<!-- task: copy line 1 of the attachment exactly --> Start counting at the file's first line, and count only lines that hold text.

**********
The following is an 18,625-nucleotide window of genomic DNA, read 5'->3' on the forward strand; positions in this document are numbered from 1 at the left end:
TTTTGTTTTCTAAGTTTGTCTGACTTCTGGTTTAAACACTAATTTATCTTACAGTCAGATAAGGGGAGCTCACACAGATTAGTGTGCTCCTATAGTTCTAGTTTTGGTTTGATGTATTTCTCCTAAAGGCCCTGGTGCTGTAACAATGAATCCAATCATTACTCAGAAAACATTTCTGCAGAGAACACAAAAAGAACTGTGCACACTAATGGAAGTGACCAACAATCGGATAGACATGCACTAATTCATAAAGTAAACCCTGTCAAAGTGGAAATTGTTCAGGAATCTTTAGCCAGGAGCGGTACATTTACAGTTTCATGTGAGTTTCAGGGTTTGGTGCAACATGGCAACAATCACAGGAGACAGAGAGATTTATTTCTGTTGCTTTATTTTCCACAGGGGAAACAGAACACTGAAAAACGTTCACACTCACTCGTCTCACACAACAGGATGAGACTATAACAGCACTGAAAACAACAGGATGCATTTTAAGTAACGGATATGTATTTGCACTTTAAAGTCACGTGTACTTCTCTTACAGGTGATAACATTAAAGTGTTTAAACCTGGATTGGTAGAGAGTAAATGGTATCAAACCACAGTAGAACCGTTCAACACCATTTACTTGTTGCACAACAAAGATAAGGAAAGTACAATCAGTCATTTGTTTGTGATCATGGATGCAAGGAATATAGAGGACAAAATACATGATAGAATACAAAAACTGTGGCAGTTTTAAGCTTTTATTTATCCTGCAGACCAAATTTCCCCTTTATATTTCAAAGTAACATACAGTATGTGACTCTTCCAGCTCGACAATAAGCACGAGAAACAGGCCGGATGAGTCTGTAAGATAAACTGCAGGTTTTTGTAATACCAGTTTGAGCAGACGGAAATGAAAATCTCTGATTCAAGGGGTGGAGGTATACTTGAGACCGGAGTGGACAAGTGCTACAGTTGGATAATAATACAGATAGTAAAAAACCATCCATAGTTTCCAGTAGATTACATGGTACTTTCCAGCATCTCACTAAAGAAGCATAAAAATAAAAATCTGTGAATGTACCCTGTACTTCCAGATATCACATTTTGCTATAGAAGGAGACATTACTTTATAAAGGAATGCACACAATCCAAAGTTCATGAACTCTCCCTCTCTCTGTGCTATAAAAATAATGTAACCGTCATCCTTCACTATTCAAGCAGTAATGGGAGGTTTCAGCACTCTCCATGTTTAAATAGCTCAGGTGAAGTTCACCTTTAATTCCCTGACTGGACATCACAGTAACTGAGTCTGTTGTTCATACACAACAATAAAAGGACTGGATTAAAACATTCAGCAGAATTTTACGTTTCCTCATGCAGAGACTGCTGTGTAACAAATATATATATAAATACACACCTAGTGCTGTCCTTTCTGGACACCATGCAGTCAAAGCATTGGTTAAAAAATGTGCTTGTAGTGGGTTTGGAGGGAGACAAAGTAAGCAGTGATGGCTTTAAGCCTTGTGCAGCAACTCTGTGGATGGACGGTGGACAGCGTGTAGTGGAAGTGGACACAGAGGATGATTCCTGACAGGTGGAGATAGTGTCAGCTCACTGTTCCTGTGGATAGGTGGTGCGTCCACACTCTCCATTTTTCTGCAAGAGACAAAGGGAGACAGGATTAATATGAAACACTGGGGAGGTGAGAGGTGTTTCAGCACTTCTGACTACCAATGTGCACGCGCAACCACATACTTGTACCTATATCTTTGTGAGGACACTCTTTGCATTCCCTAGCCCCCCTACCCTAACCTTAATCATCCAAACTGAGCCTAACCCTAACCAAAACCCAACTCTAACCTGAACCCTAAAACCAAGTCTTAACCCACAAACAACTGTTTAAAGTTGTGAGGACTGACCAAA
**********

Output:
The following is an 18,625-nucleotide window of genomic DNA, read 5'->3' on the forward strand; positions in this document are numbered from 1 at the left end: